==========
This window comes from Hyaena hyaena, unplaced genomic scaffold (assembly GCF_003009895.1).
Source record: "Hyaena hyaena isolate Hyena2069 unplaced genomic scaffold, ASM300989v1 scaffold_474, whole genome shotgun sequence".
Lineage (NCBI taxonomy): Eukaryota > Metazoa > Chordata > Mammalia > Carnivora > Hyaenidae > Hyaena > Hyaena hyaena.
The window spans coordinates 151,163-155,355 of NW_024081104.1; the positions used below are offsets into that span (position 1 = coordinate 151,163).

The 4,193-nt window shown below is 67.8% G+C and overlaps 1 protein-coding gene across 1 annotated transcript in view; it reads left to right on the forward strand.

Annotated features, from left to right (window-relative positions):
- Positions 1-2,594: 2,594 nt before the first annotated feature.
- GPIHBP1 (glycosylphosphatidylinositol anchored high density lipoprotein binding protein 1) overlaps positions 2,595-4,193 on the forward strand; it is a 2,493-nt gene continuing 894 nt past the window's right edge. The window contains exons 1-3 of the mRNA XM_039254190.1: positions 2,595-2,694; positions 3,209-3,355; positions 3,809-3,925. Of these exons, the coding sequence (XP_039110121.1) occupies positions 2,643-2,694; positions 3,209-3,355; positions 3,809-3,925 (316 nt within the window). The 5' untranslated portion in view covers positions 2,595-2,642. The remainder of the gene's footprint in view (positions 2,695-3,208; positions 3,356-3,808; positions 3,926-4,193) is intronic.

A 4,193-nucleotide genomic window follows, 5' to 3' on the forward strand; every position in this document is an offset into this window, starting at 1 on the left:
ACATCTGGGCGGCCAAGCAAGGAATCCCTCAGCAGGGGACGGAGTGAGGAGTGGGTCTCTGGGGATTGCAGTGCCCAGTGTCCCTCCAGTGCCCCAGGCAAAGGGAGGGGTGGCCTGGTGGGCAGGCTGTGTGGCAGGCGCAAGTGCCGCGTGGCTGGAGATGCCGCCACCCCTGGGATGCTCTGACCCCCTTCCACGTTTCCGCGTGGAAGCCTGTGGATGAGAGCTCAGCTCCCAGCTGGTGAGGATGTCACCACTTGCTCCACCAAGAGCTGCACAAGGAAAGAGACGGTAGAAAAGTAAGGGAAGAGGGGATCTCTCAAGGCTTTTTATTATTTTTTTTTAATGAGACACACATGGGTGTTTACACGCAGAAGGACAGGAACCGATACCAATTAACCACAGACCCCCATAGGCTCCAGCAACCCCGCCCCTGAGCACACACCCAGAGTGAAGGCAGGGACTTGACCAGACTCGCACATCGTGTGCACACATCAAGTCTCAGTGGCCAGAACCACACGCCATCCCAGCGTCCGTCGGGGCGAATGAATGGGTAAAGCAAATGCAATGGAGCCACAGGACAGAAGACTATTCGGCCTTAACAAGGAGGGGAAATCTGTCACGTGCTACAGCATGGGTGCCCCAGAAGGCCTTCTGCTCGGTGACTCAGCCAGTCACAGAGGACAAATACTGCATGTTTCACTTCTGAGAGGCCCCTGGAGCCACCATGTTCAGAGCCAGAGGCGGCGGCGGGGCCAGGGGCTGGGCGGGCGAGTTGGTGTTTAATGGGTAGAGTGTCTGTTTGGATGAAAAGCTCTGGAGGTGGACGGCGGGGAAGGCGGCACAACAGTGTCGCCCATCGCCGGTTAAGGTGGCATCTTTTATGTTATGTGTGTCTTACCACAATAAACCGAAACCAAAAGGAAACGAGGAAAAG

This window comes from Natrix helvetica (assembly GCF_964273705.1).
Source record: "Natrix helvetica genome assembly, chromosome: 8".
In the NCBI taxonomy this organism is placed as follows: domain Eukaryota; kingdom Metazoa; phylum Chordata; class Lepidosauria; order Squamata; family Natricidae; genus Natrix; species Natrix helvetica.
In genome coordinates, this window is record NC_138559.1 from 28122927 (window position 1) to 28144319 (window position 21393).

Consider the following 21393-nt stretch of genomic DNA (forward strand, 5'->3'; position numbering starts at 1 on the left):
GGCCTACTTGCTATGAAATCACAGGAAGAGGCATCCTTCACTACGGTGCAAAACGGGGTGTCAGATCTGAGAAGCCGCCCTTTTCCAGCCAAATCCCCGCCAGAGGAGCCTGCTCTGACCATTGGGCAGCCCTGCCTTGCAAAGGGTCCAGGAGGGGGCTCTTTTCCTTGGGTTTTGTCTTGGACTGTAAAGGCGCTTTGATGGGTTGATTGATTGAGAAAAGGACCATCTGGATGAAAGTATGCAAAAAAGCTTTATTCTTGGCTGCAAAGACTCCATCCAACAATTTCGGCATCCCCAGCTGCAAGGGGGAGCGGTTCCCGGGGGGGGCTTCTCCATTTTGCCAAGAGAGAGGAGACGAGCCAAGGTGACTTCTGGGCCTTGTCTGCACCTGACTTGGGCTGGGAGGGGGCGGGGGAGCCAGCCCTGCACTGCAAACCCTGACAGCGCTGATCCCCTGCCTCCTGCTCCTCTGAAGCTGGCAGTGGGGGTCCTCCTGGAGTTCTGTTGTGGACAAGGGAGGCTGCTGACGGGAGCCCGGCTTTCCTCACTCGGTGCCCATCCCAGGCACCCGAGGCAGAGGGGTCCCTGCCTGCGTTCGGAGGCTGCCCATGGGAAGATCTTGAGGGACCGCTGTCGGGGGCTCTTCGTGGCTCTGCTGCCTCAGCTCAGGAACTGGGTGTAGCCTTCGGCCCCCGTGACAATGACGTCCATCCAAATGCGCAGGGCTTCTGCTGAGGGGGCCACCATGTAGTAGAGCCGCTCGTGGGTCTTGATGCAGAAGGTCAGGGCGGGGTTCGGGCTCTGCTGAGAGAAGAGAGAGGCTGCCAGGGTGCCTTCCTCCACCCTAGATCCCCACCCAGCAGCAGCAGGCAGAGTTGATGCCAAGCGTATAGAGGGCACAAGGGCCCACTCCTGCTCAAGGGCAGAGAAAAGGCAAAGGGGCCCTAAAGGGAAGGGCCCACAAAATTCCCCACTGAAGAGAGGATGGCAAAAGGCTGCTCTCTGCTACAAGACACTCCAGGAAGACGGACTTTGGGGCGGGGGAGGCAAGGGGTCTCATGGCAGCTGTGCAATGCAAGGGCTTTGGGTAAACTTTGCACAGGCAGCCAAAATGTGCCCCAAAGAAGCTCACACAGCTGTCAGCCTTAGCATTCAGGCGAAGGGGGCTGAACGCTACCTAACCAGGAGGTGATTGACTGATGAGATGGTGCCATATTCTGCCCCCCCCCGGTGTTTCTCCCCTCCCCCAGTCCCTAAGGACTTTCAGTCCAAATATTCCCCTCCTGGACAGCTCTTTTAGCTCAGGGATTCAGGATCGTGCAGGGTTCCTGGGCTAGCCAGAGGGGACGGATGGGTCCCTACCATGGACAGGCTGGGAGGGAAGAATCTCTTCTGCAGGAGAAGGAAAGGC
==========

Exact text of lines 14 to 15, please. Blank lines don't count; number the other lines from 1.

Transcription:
In genome coordinates, this window is record NC_138559.1 from 28122927 (window position 1) to 28144319 (window position 21393).

Consider the following 21393-nt stretch of genomic DNA (forward strand, 5'->3'; position numbering starts at 1 on the left):